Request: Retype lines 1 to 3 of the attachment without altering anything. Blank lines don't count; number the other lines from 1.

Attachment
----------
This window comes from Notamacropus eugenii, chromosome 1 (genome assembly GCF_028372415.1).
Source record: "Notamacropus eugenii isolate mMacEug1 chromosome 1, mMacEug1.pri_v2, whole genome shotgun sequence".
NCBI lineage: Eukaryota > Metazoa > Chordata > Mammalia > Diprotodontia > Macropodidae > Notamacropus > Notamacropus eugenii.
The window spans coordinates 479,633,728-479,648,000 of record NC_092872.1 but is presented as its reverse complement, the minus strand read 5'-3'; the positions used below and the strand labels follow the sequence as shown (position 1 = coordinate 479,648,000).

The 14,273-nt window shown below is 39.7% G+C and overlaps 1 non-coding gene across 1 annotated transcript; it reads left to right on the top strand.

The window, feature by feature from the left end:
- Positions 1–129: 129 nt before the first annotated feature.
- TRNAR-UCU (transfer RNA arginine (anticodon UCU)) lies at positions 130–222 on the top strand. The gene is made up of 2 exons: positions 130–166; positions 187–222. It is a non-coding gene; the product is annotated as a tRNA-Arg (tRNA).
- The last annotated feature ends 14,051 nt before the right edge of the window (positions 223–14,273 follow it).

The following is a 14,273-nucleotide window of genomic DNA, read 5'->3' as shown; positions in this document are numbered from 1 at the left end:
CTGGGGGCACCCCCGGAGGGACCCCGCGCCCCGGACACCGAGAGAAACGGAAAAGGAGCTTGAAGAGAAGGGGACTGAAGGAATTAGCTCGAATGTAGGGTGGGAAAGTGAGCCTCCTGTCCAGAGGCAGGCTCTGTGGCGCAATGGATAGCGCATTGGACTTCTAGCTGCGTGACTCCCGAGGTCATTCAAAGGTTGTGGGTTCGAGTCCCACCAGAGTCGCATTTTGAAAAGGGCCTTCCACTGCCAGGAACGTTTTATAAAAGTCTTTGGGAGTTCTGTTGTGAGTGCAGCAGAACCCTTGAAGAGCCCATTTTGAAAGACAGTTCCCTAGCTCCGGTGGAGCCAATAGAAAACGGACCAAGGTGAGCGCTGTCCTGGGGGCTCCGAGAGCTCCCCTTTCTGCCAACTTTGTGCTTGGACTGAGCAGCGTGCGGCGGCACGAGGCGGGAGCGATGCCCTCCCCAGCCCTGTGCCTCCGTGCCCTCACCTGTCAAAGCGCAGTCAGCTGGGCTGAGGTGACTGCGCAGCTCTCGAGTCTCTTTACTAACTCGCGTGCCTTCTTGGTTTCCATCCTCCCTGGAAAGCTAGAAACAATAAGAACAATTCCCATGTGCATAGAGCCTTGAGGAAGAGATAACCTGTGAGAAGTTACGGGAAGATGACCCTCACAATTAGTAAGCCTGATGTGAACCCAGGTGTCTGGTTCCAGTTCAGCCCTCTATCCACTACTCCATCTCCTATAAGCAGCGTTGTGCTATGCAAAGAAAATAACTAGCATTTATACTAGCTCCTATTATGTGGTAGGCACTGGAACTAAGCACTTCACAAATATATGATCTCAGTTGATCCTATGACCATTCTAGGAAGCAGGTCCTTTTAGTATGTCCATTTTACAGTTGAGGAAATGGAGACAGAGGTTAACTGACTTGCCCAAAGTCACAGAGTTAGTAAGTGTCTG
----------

This window comes from Notamacropus eugenii, chromosome 1 (genome assembly GCF_028372415.1).
Source record: "Notamacropus eugenii isolate mMacEug1 chromosome 1, mMacEug1.pri_v2, whole genome shotgun sequence".
NCBI lineage: Eukaryota > Metazoa > Chordata > Mammalia > Diprotodontia > Macropodidae > Notamacropus > Notamacropus eugenii.